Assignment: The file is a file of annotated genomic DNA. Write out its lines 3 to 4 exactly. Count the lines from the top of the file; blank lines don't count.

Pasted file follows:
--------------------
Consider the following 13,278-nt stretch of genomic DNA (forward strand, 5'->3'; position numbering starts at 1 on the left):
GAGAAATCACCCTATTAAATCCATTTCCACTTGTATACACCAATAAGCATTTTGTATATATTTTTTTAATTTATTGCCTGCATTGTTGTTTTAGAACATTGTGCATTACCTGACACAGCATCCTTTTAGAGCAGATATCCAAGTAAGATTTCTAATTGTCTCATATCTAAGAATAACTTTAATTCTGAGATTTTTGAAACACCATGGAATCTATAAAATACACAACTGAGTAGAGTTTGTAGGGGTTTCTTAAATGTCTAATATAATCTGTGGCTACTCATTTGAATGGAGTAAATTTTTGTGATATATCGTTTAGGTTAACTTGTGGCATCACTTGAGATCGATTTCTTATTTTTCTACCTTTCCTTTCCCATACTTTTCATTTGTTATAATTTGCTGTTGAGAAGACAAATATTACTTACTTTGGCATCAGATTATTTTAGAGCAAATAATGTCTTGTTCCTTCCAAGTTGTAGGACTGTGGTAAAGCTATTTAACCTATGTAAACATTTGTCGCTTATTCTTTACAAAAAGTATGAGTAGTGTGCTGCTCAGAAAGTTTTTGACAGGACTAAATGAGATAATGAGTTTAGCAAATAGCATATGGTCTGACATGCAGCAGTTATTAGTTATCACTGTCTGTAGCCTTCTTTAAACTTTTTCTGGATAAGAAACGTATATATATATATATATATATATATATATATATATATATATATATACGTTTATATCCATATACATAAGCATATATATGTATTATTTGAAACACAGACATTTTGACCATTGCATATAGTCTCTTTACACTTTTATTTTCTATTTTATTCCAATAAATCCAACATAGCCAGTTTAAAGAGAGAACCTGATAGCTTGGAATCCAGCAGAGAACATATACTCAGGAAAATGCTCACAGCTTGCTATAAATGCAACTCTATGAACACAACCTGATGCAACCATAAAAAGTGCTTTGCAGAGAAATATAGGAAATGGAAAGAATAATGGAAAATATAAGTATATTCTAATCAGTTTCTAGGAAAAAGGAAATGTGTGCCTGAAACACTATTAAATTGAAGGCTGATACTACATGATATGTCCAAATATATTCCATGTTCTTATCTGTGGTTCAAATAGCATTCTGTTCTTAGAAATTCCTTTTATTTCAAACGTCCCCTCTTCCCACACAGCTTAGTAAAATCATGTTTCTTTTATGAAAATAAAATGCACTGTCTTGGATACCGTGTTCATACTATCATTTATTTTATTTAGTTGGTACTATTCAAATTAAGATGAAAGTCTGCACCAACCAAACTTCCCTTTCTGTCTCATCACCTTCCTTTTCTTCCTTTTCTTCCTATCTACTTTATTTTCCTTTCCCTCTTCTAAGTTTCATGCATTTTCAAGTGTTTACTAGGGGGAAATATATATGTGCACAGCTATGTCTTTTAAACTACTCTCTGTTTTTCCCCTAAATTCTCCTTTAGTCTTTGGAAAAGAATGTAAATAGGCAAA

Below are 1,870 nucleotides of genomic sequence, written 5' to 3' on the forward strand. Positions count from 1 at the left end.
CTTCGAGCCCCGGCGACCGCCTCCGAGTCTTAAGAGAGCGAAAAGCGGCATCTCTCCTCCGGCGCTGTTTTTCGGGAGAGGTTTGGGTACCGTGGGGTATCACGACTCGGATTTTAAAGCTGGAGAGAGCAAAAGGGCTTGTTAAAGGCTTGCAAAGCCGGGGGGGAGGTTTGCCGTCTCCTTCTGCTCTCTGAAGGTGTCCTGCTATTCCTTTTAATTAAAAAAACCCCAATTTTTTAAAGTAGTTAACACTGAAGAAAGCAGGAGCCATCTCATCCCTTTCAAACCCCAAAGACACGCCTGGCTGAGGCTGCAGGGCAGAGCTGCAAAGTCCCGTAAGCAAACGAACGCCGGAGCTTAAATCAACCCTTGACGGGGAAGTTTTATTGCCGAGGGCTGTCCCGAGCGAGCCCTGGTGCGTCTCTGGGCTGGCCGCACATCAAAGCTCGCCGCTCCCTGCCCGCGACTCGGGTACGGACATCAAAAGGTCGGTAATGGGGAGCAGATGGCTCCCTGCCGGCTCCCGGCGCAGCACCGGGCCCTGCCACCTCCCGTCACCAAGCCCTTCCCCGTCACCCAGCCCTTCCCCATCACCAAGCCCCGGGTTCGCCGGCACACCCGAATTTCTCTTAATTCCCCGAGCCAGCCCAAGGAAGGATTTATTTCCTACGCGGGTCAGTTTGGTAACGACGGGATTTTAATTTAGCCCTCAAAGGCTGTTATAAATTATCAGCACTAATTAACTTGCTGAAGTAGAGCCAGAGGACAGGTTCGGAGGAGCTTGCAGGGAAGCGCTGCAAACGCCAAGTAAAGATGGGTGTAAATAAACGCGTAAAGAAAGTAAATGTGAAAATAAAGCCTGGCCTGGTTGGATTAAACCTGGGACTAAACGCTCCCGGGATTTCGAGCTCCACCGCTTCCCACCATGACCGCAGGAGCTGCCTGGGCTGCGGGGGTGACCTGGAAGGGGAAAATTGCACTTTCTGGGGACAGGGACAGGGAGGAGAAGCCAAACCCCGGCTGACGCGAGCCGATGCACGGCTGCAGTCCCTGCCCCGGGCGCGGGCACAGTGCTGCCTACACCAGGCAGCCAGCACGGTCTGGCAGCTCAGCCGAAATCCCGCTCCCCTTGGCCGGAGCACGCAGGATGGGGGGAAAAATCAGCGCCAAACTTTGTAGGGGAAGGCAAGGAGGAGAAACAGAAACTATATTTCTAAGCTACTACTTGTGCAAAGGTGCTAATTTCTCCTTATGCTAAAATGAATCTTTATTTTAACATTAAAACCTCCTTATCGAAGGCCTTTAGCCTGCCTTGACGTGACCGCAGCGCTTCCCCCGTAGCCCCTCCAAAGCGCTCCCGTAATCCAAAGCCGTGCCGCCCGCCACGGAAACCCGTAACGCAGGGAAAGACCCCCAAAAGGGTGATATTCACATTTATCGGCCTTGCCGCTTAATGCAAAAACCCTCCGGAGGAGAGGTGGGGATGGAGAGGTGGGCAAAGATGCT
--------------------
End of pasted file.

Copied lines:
Below are 1,870 nucleotides of genomic sequence, written 5' to 3' on the forward strand. Positions count from 1 at the left end.
CTTCGAGCCCCGGCGACCGCCTCCGAGTCTTAAGAGAGCGAAAAGCGGCATCTCTCCTCCGGCGCTGTTTTTCGGGAGAGGTTTGGGTACCGTGGGGTATCACGACTCGGATTTTAAAGCTGGAGAGAGCAAAAGGGCTTGTTAAAGGCTTGCAAAGCCGGGGGGGAGGTTTGCCGTCTCCTTCTGCTCTCTGAAGGTGTCCTGCTATTCCTTTTAATTAAAAAAACCCCAATTTTTTAAAGTAGTTAACACTGAAGAAAGCAGGAGCCATCTCATCCCTTTCAAACCCCAAAGACACGCCTGGCTGAGGCTGCAGGGCAGAGCTGCAAAGTCCCGTAAGCAAACGAACGCCGGAGCTTAAATCAACCCTTGACGGGGAAGTTTTATTGCCGAGGGCTGTCCCGAGCGAGCCCTGGTGCGTCTCTGGGCTGGCCGCACATCAAAGCTCGCCGCTCCCTGCCCGCGACTCGGGTACGGACATCAAAAGGTCGGTAATGGGGAGCAGATGGCTCCCTGCCGGCTCCCGGCGCAGCACCGGGCCCTGCCACCTCCCGTCACCAAGCCCTTCCCCGTCACCCAGCCCTTCCCCATCACCAAGCCCCGGGTTCGCCGGCACACCCGAATTTCTCTTAATTCCCCGAGCCAGCCCAAGGAAGGATTTATTTCCTACGCGGGTCAGTTTGGTAACGACGGGATTTTAATTTAGCCCTCAAAGGCTGTTATAAATTATCAGCACTAATTAACTTGCTGAAGTAGAGCCAGAGGACAGGTTCGGAGGAGCTTGCAGGGAAGCGCTGCAAACGCCAAGTAAAGATGGGTGTAAATAAACGCGTAAAGAAAGTAAATGTGAAAATAAAGCCTGGCCTGGTTGGATTAAACCTGGGACTAAACGCTCCCGGGATTTCGAGCTCCACCGCTTCCCACCATGACCGCAGGAGCTGCCTGGGCTGCGGGGGTGACCTGGAAGGGGAAAATTGCACTTTCTGGGGACAGGGACAGGGAGGAGAAGCCAAACCCCGGCTGACGCGAGCCGATGCACGGCTGCAGTCCCTGCCCCGGGCGCGGGCACAGTGCTGCCTACACCAGGCAGCCAGCACGGTCTGGCAGCTCAGCCGAAATCCCGCTCCCCTTGGCCGGAGCACGCAGGATGGGGGGAAAAATCAGCGCCAAACTTTGTAGGGGAAGGCAAGGAGGAGAAACAGAAACTATATTTCTAAGCTACTACTTGTGCAAAGGTGCTAATTTCTCCTTATGCTAAAATGAATCTTTATTTTAACATTAAAACCTCCTTATCGAAGGCCTTTAGCCTGCCTTGACGTGACCGCAGCGCTTCCCCCGTAGCCCCTCCAAAGCGCTCCCGTAATCCAAAGCCGTGCCGCCCGCCACGGAAACCCGTAACGCAGGGAAAGACCCCCAAAAGGGTGATATTCACATTTATCGGCCTTGCCGCTTAATGCAAAAACCCTCCGGAGGAGAGGTGGGGATGGAGAGGTGGGCAAAGATGCT